It kills, it causes cancer, it makes your teeth yellow, it makes you age faster. And the list goes on. We know smoking is bad, but people around us continue to do it—and our culture is just as responsible as our policies and education.
Despite efforts by the Singapore government to lower smoking rates among citizens, the numbers remain consistently high. In 2019, 10.6% of the population between the ages of 18 and 69 smoked tobacco every day. Back in 2004, the figure was 12%, meaning we haven’t moved much in the past 16 years—and these figures do not consider those who smoke occasionally, and the friends and family who inhale second hand smoke.
One night out with my friends is all it takes for me to realise how smoking addiction still thrives around us, enabling smokers to continue their habits, and pulling non-smokers in to participate in smoker activities. From following our friends for cigarette breaks to letting them choose bars with smoking areas, it silently controls the decisions of non-smokers as well.
I am guilty of it. I am not a smoker per se, but on most given nights out i’ll gladly follow my friends to the smoking area as an excuse to socialise. In doing so, I am still enabling, contributing, and participating in the normalisation of smoking in society‚ and even propagating the idea that the smoking area is the ‘place to be.’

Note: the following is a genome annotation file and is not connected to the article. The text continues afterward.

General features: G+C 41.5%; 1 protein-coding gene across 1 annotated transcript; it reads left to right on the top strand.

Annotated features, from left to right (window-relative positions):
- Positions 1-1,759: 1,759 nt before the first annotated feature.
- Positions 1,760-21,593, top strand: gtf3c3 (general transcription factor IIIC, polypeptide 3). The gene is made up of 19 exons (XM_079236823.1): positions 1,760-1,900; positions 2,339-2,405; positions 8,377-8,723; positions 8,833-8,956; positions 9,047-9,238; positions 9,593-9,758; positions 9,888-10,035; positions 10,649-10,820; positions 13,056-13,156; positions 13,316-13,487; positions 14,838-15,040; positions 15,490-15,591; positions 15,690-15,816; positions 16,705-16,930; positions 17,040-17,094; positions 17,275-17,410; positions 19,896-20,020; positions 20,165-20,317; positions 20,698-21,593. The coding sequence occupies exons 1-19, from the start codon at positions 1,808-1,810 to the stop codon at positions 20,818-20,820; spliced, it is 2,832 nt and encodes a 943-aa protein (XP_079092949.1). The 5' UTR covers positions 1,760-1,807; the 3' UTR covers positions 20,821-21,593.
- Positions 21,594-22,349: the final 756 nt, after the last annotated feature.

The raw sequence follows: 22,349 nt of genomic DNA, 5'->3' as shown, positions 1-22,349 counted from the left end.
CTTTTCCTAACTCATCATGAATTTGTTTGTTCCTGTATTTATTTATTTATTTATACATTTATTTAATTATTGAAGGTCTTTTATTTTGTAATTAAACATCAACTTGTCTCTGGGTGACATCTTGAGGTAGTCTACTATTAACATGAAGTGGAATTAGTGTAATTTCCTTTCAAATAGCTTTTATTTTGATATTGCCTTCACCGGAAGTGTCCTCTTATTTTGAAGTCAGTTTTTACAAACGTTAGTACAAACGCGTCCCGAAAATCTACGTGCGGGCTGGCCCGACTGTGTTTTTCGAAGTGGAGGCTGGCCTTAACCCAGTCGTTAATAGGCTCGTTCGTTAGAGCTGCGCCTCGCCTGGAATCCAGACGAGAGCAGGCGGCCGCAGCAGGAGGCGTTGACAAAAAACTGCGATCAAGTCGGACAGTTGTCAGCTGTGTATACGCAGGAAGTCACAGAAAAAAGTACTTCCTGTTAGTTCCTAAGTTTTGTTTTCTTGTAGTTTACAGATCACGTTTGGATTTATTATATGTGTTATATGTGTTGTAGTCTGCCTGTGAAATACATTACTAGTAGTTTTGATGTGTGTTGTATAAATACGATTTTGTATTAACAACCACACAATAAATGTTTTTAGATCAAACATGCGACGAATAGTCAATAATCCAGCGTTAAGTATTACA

So living in a nation that is actively trying to reduce the number of people smoking, we need to ask ourselves why we are failing to do so. And there’s no single answer to that, but one thing is for sure: smoking culture still thrives all around us. And if we want to bring the numbers down, we will need to look at the issue from a new lens. And this includes looking at less harmful alternatives.
Because Smoking Has Been Entrenched in Our Culture For Generations
To start with, we can’t look at society’s relationship with smoking without touching on the roots of the issue that dates back generations. Leslie Goh, a communications manager at addiction centre WeCare, said that when he was growing up, smoking was normal and happened in almost every place he went to.
“My father was always smoking,” he tells me, and “most of my aunties, uncles and other adults” smoked too. When Leslie was about 30, he lost his father to lung cancer.
“When I was young, I didn’t know that smoking was bad. No one even used the word addiction, especially not for cigarettes,” he said.
Medically, our understanding of what smoking does to us has advanced rapidly. Many changes have been made in society too. Smoking is restricted to specific outdoor areas, prices of cigarettes have gone up, advertising has been banned, awareness has grown, and age restrictions are on the rise. But culturally, we still have a long way to go.